Data from German official variety trials were analysed over the period of 37 years from 1983 to 2019 originating from 1755 individual trials. The data set comprised 789 genotypes having trial results of at least three years. Thereof, 387 genotypes were finally released. Data from varieties for which testing was not continued after the first or second year were not included in this study. The reason for including 392 varieties which were not released after the third testing year, was to achieve a better representation of the trial conditions and use of a more solid database. On average, 47 trials were available each year and 27 varieties grown in each trial. There were 56 reference varieties, represented by more than 3 trial years. In total, 47,318 observations were analysed. The oldest reference variety included in our data set was first tested in 1963, i.e. the time of a variety’s first year in trial spanned a period from 1963 to 2017, covering 55 years of breeding progress. The data set was highly non-orthogonal with respect to variety-year combinations, whereas the variety-location combinations were orthogonal within year and trial series, i.e. all varieties were grown together at all locations within the same year and trial series. Only about 1.4% of the possible variety-location-year combinations were present.

In order to avoid biased results, we checked our data thoroughly for consistency in structure over time before carrying out the analysis by, e.g. investigating the number of locations and their distribution across Germany within each year, and removing durum winter wheat varieties. The data were further checked for recording errors and outliers by calculating standardized residuals based on model Eq. (1a) and (1b). Observations with standardized residuals greater than ± 5.0 were excluded from further analysis. In total, 0.13% of the observations exceeded the threshold and were therefore dropped.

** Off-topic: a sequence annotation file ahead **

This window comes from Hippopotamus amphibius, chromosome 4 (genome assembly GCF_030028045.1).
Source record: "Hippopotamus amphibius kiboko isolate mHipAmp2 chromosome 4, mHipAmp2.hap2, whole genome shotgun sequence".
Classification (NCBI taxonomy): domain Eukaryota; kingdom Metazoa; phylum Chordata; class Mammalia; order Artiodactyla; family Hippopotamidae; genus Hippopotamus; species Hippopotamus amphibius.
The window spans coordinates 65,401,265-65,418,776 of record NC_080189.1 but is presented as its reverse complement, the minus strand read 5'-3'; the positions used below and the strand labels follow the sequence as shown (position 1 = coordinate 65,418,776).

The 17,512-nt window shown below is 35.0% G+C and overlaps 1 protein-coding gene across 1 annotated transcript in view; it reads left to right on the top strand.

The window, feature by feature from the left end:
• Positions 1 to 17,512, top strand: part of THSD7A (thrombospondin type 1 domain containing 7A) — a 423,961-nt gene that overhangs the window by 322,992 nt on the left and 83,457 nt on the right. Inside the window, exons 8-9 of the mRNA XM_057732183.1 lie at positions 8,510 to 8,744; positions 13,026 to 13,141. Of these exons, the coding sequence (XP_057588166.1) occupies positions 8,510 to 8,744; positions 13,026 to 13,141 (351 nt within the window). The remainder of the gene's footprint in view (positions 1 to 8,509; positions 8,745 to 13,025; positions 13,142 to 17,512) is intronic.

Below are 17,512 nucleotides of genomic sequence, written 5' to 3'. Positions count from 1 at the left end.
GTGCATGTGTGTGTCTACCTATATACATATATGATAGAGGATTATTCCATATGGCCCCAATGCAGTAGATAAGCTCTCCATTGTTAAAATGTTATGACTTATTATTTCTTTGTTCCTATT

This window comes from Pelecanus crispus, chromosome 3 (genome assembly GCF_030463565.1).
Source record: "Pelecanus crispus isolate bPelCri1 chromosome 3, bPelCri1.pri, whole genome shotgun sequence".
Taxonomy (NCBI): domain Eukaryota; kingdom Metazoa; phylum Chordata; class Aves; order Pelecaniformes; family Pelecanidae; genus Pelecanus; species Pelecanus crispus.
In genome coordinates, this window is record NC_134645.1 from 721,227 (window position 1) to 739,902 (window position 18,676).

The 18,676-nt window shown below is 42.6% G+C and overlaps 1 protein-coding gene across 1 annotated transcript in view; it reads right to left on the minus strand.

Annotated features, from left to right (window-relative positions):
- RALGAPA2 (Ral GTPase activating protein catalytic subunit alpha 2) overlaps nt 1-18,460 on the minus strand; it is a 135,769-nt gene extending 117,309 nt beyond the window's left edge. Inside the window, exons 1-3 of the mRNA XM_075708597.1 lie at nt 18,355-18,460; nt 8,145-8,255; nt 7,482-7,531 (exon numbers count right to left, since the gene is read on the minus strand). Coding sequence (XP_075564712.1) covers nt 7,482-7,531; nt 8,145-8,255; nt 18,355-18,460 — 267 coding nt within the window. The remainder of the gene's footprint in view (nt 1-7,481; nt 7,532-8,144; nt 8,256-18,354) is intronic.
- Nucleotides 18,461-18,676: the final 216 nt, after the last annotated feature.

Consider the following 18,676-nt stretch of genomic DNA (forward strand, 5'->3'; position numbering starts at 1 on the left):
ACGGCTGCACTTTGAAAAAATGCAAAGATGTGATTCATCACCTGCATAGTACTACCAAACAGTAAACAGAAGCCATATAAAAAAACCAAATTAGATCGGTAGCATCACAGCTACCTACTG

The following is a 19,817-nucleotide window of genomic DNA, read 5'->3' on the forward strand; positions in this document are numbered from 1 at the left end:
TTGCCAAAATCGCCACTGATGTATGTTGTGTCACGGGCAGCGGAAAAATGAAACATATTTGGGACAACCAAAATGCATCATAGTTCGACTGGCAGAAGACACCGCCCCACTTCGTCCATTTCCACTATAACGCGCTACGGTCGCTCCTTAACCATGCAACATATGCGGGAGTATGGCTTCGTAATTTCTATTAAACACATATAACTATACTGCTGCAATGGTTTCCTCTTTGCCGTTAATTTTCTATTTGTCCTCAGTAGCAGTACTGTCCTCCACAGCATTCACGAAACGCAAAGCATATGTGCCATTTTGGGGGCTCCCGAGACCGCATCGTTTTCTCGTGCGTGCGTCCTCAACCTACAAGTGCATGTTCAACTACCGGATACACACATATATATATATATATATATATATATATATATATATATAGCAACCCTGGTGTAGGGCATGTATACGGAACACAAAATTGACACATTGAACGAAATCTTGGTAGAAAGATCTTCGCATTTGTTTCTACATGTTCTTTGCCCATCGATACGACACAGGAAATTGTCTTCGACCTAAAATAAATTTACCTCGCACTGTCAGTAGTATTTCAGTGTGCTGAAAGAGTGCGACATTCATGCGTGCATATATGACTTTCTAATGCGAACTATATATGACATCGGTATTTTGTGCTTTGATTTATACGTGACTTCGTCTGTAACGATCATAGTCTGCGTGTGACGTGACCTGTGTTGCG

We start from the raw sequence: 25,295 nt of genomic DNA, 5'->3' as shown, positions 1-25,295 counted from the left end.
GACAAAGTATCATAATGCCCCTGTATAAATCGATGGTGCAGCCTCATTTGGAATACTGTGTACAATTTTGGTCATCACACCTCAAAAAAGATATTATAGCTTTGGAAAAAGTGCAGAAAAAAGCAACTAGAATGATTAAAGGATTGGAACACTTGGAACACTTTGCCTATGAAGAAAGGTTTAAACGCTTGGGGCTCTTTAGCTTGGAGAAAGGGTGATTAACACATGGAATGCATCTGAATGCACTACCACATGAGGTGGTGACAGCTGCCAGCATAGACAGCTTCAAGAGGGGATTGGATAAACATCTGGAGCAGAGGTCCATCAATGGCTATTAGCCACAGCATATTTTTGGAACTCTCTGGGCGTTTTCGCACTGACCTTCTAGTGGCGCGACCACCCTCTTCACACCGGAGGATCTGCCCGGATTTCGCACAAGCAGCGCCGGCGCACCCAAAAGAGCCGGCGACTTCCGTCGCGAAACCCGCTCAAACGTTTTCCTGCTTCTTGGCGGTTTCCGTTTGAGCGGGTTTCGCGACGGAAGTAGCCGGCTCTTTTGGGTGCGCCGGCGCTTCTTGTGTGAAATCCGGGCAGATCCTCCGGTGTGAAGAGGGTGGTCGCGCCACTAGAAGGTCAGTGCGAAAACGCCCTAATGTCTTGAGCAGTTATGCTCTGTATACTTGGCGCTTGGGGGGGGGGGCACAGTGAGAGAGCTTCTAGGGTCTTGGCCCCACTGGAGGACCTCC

Fertilizer, fungicides and growth regulator

The fertilizer, fungicide and growth regulator rates were recorded in detail for each individual trial and intensity. Nitrogen application rates were accumulated as total kg N ha−1. The preceding crops’ residual nitrogen supply was considered based on DUEV (2017, Fig. 7) and added to the applied mineral N rate. The nitrogen equivalent of sporadically applied organic fertilizer was considered and added according to the applied mineral N rate. Unfortunately, no data on plant-available mineralized nitrogen in the soil (Nmin) before the vegetation period were available. The total fungicide and growth regulator application rates were standardized using the treatment frequency index (TFI) as described by Roßberg (2006). The TFI is a commonly applied index for assessing plant protection intensities (e.g. Schwarz et al. 2018; Strehlow et al. 2020). The TFI describes the amount of plant protection products applied to a specific land unit relative to the application amount recommended by the approval authority for each individual plant protection product for the specific crop. A TFI of 1 may derive from the application of a single plant protection product in recommended full dose, but may also derive from the application of 2 plant protection products, each applied at half the recommended dose. The TFI is often derived separately for fungicides, herbicides, insecticides and growth regulators. Accordingly, we derived separate TFIs for fungicide and growth regulator applications in our study. The average rate of applied nitrogen, fungicides and growth regulators is shown in Fig. 1.

Statistical analysis

General remarks